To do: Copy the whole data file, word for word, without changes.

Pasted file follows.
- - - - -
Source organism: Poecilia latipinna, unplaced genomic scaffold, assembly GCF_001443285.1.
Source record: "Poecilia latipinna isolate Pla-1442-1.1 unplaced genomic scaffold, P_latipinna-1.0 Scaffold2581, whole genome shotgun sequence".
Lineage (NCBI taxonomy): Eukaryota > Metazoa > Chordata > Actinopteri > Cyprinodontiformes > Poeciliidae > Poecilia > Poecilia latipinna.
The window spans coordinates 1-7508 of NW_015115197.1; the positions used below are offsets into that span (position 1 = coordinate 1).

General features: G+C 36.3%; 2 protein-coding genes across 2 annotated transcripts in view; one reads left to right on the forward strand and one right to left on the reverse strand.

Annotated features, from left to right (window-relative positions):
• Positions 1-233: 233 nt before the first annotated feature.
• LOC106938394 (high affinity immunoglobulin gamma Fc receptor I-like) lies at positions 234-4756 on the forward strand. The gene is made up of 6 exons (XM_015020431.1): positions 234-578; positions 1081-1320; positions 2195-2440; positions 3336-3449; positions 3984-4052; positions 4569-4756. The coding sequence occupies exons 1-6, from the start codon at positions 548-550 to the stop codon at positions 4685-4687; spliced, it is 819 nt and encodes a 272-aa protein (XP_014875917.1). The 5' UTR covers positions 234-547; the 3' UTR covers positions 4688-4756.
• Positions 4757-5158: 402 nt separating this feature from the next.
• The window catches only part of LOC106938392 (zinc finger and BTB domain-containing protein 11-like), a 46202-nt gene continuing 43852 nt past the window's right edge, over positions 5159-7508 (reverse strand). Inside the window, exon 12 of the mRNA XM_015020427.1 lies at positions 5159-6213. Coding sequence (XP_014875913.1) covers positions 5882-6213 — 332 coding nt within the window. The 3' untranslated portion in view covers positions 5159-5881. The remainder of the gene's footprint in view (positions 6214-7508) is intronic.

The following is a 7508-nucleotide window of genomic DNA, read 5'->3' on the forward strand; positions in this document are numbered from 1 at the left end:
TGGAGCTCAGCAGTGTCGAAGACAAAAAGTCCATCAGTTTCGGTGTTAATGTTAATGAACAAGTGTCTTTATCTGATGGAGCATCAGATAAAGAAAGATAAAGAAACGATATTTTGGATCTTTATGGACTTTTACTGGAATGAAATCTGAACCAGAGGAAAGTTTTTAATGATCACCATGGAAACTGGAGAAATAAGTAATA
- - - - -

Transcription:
Source organism: Poecilia latipinna, unplaced genomic scaffold, assembly GCF_001443285.1.
Source record: "Poecilia latipinna isolate Pla-1442-1.1 unplaced genomic scaffold, P_latipinna-1.0 Scaffold2581, whole genome shotgun sequence".
Lineage (NCBI taxonomy): Eukaryota > Metazoa > Chordata > Actinopteri > Cyprinodontiformes > Poeciliidae > Poecilia > Poecilia latipinna.
The window spans coordinates 1-7508 of NW_015115197.1; the positions used below are offsets into that span (position 1 = coordinate 1).

General features: G+C 36.3%; 2 protein-coding genes across 2 annotated transcripts in view; one reads left to right on the forward strand and one right to left on the reverse strand.

Annotated features, from left to right (window-relative positions):
• Positions 1-233: 233 nt before the first annotated feature.
• LOC106938394 (high affinity immunoglobulin gamma Fc receptor I-like) lies at positions 234-4756 on the forward strand. The gene is made up of 6 exons (XM_015020431.1): positions 234-578; positions 1081-1320; positions 2195-2440; positions 3336-3449; positions 3984-4052; positions 4569-4756. The coding sequence occupies exons 1-6, from the start codon at positions 548-550 to the stop codon at positions 4685-4687; spliced, it is 819 nt and encodes a 272-aa protein (XP_014875917.1). The 5' UTR covers positions 234-547; the 3' UTR covers positions 4688-4756.
• Positions 4757-5158: 402 nt separating this feature from the next.
• The window catches only part of LOC106938392 (zinc finger and BTB domain-containing protein 11-like), a 46202-nt gene continuing 43852 nt past the window's right edge, over positions 5159-7508 (reverse strand). Inside the window, exon 12 of the mRNA XM_015020427.1 lies at positions 5159-6213. Coding sequence (XP_014875913.1) covers positions 5882-6213 — 332 coding nt within the window. The 3' untranslated portion in view covers positions 5159-5881. The remainder of the gene's footprint in view (positions 6214-7508) is intronic.

The following is a 7508-nucleotide window of genomic DNA, read 5'->3' on the forward strand; positions in this document are numbered from 1 at the left end:
TGGAGCTCAGCAGTGTCGAAGACAAAAAGTCCATCAGTTTCGGTGTTAATGTTAATGAACAAGTGTCTTTATCTGATGGAGCATCAGATAAAGAAAGATAAAGAAACGATATTTTGGATCTTTATGGACTTTTACTGGAATGAAATCTGAACCAGAGGAAAGTTTTTAATGATCACCATGGAAACTGGAGAAATAAGTAATA